The Policy Of Appeasement During The Interwar Appeasement

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The devastation in Europe caused by World War I led many countries to be left with little options, and British leaders came to the conclusion that the policy of appeasement would be the best for the country in order to avoid another war. According to Overy, the policy of appeasement was British and French attempts to satisfy the demands of the aggressive nations during the 1930’s, specifically Germany, Japan, and Italy. The interwar years is the time period between each world war, from 1919 to 1939. Appeasement was based on the idea that, eventually, Hitler would become satisfied with his demands; however, this did not happen because Hitler constantly wanted more. The policy of appeasement can be determined as ineffective during the interwar …show more content…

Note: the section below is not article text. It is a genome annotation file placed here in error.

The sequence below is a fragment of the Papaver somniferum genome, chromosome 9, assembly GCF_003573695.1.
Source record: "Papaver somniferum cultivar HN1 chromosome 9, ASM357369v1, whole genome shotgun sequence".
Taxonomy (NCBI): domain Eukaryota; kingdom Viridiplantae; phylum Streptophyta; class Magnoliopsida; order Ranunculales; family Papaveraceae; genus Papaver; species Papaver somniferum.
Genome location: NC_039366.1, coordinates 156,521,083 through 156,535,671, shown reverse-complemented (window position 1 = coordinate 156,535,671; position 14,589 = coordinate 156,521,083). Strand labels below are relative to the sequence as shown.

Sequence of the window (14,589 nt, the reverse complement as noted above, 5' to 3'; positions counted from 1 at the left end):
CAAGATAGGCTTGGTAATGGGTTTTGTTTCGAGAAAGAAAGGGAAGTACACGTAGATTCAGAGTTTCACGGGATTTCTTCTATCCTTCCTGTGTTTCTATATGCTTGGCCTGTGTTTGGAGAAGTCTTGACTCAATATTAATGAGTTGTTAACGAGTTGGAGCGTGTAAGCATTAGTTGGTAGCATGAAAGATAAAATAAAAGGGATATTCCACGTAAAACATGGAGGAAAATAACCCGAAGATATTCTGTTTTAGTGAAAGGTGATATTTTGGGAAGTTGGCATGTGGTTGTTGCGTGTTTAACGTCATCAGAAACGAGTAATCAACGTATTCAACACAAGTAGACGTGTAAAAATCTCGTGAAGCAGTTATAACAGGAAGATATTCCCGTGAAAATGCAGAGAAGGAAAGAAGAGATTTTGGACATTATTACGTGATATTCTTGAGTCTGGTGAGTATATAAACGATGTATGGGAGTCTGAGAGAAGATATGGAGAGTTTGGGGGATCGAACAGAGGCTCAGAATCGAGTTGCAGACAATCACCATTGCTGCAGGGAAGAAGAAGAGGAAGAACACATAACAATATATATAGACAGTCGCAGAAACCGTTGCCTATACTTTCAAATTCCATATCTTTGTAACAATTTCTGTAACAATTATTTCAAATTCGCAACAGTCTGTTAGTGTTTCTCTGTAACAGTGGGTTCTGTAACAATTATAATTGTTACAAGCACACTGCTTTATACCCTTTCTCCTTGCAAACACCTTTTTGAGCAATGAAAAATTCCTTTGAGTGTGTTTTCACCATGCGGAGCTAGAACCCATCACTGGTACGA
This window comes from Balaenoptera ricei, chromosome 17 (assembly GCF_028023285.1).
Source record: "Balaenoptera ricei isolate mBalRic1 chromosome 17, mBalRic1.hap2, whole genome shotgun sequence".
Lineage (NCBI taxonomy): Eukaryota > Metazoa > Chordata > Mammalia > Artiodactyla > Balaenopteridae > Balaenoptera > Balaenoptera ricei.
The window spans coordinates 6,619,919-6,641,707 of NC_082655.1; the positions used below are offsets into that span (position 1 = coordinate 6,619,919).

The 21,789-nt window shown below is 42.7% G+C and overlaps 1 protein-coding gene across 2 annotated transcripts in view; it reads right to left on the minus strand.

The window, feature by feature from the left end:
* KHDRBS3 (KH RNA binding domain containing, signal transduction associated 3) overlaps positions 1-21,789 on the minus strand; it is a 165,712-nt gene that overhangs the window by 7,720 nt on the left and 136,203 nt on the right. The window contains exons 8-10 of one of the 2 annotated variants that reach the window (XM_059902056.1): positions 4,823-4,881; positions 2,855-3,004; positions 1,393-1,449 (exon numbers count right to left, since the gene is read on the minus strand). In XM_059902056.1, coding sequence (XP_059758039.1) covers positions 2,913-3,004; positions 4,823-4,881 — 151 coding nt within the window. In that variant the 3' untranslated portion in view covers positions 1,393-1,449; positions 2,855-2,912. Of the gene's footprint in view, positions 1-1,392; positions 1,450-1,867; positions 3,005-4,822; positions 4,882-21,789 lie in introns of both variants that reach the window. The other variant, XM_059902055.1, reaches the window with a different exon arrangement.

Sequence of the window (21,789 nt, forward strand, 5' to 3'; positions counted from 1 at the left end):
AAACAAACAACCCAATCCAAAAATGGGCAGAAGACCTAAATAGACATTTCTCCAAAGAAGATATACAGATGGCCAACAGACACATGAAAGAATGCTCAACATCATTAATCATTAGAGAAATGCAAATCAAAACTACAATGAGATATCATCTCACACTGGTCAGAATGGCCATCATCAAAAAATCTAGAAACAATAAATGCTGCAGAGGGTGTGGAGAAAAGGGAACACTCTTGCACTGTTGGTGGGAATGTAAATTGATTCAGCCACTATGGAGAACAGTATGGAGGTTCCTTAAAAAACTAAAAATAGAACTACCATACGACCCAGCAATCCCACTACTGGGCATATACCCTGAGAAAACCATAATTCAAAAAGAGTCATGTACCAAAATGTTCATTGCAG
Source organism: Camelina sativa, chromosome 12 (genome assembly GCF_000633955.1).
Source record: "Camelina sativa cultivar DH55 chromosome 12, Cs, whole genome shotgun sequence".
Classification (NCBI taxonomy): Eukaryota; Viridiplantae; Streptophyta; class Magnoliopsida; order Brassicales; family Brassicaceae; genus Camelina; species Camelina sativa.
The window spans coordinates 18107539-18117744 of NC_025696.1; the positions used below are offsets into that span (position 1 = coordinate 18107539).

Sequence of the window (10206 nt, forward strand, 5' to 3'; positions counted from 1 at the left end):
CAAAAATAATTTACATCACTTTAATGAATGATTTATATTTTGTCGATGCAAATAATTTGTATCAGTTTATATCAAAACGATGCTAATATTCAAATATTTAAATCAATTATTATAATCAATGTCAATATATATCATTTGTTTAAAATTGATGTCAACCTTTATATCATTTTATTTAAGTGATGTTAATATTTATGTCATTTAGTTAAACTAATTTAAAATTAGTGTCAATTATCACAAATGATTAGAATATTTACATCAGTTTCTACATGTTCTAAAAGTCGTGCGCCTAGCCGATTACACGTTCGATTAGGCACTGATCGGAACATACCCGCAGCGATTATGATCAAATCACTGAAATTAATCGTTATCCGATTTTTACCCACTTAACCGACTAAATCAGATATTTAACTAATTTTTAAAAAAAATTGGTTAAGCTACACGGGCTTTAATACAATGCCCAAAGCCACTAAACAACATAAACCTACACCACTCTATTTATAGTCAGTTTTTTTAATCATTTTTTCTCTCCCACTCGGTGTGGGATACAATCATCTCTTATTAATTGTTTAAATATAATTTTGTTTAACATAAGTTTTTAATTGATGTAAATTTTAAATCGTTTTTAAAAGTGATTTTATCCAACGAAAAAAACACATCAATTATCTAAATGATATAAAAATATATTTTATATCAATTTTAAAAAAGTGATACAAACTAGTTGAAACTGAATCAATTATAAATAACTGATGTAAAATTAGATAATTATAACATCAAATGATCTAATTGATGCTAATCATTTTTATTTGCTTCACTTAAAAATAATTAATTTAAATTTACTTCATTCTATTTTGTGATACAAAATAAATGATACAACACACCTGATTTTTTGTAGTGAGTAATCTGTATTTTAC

The Munich Agreement was derived from a conference that occurred in Munich, Germany and signed on September 30, 1938 by Adolf Hitler, Benito Mussolini, Édouard Daladier, and Neville Chamberlain. This agreement ensured that Hitler would be able to collect the Sudetenland he believed belonged to Germany without the use of violence. The Munich Agreement is an example of British and French attempts at appeasement because according to Overy’s definition of appeasement, this agreement gave Germany (the aggressive nation) its demands without the use of violence. Hitler making this agreement with Chamberlain and other political leaders is an example of his public promotion of peace because this agreement gave Hitler what he wanted and avoided war for the time being without the use of violence. While this agreement did appease Hitler for the time being, it did not adequately fulfilled the policy of appeasement in the end. After the Munich Conference, Hitler felt cheated out of war because the agreement ensured peace and did not give him the war Hitler wanted. To ensure war would occur, Hitler secretly installed military official Konrad Henlein as a leader in obtaining Sudetenland and all of Czechoslovakia for Germany. This is clear evidence of Hitler privately initiating war with his inner circle and violating appeasement policies because the demands he gave Henlein to enforce in Czechoslovakia were kept out of the public image and these demands were to eventually overrule all of Czechoslovakia. These plans inadequately follow the policy of appeasement because they prove that Hitler did not have the intentions of following through with the plans he made in the Munich Agreement. While Hitler did agree to follow the

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